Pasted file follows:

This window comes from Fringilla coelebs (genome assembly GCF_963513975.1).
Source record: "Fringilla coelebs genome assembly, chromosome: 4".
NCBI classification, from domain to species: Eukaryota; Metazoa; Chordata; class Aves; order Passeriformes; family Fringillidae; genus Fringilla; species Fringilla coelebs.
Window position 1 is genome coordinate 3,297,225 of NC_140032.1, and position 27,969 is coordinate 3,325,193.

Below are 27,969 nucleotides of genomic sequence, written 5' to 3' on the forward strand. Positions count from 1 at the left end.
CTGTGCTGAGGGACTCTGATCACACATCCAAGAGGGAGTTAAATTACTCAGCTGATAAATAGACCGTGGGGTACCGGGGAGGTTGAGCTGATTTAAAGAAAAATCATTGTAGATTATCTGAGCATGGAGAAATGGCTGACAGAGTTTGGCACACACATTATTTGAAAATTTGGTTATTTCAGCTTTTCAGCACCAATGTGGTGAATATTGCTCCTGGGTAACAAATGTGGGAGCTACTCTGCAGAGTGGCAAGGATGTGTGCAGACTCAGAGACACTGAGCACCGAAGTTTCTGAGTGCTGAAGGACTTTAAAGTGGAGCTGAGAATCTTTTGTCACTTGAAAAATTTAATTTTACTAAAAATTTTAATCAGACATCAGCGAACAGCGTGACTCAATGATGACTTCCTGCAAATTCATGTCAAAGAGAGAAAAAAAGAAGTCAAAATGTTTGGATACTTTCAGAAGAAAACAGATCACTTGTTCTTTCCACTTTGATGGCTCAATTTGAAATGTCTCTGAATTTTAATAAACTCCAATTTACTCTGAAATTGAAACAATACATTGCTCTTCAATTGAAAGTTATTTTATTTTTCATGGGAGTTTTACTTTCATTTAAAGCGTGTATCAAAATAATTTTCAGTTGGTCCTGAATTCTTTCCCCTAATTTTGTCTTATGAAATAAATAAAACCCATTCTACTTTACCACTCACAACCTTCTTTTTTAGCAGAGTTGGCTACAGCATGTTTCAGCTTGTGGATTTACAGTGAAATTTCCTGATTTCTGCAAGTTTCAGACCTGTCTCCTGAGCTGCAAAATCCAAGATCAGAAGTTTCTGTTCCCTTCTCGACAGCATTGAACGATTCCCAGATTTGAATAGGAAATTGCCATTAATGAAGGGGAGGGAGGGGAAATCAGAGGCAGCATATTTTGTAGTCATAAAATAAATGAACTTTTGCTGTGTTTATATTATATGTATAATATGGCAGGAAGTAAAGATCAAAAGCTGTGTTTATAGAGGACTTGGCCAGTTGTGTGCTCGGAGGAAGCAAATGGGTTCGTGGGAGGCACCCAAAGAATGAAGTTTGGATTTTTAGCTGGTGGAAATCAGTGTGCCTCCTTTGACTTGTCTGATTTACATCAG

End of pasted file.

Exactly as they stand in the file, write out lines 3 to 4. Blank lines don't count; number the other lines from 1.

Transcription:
NCBI classification, from domain to species: Eukaryota; Metazoa; Chordata; class Aves; order Passeriformes; family Fringillidae; genus Fringilla; species Fringilla coelebs.
Window position 1 is genome coordinate 3,297,225 of NC_140032.1, and position 27,969 is coordinate 3,325,193.